The Tank › Tankless Water Heaters – What tank manufacturer's don't want › Reply To: Tankless Water Heaters – What tank manufacturer's don't want
Hello: TMS, you are well spoken and you raise many valid points. I won’t attempt to address them all, but simply give a different perspective. I’ve been doing plumbing over 35 years and exclusively hot water for just over twenty. Tankless heaters have been around the whole time. Tankless manufacturers though have come and gone, enough to leave lots of people stuck holding broken heaters with no recourse. There is no predicting the future, but I hope the manufacturers make more of a commitment this time around to real customer service. Tankless heaters historically have been oversold; much like magnetic water softening. I see only a little restraint now in the market. We don’t even have an accurate way to compare heaters. Energy Factor has drawbacks and even something as simple as gallons per minute of hot water is played with, as the old convention of a 90 degree temperature rise is not being followed by the tankless manufacturers. Some claim twice as many gallons delivered with only half the temperature rise. “Facts” like that are not in the interest of the end users. Life cycle cost has not been mentioned yet, but is an important tool for getting some clarity on what is really a good deal. “Endless hot water” is one of the main selling points of tankless, but have you heard of “takeback”? That (to use an example) is when the teenager of the house that now has a tankless heater takes hours-long showers because he can. Conservation is not on his mind. Simply, an endless supply encourages waste.
I agree that conventional, gas, tank-type heaters are inefficient. There are new heaters in the design stages now that greatly reduce standby losses. These heaters will have many of the same benefits as conventional tank type heaters and efficiency, without the learning-to-live-with and greater upkeep that have been part of going tankless.
Much of this conversation simply would not be necessary if people were aware of the things that can be done with their hot water distribution systems to reduce waste and increase comfort. The GFX shower heat exchanger comes to mind. It can capture and reuse 60% of the heat that goes down the drain. Essentially it means you could get the same shower from a 20 gallon heater as you now get from a forty. Or, “structured plumbing”. This can take various forms, but can realistically be designed to deliver hot water to any faucet, wasting only one to two cups of water. That gives savings both in terms of heating energy and water. There is a lot of energy spent in treating and pumping water and waste water. That energy is saved too. If the energy demand is halved, simpler heaters make more sense.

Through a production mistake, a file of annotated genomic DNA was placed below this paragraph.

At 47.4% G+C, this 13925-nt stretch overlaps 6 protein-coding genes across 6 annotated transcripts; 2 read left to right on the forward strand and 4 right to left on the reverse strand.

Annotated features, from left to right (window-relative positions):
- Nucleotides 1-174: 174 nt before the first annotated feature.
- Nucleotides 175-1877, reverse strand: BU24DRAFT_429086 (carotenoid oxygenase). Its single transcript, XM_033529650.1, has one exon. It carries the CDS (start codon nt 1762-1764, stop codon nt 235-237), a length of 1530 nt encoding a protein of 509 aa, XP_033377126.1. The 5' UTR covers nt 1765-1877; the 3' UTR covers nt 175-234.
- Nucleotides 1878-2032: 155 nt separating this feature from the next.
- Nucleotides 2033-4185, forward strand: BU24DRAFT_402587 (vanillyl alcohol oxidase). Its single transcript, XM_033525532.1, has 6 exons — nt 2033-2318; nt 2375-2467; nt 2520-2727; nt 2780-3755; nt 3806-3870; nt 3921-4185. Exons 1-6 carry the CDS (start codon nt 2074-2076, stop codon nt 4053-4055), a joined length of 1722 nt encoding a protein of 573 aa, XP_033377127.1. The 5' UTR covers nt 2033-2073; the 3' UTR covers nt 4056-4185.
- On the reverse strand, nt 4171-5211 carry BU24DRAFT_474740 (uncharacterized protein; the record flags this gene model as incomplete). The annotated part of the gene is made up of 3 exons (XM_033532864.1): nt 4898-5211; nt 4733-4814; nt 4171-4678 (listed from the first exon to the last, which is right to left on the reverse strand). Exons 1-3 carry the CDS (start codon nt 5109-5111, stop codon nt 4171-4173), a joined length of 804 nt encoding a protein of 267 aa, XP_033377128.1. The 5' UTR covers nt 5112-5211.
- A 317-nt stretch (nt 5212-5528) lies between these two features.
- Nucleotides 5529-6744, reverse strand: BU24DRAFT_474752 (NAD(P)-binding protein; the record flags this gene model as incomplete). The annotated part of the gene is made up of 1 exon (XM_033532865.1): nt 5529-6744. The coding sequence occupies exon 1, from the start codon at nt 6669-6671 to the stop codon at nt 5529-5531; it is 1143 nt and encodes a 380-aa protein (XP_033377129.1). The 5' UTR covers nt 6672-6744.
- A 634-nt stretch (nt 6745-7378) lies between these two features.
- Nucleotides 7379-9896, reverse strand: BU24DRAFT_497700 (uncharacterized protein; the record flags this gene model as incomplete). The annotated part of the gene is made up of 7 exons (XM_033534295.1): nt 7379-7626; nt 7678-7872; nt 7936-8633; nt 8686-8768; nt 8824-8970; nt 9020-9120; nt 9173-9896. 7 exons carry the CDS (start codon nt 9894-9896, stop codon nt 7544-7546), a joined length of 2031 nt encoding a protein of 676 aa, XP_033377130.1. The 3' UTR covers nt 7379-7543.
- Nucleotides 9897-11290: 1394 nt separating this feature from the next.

I’ve been in the unique position for many years to learn what goes wrong with all sorts of water heating equipment. I only raise concerns about maintenance or longevity or whatever because I’ve personally seen the problem cause trouble for someone. Every “inaccuracy” in the section on tankless comes from real world experience. I usually don’t need to do “what-iffs”.
The best equipment for getting people the hot water they want will be safe, efficient, cost effective, long lived and be not just very easy to live with, but a pleasure. However tankless heaters can fit into the mix of good equipment and good design that will meet these needs will be determined by how interested the tankless folks are in serving the needs of their clients.
ps. I’m in Northern California, but would like to visit your facility sometime.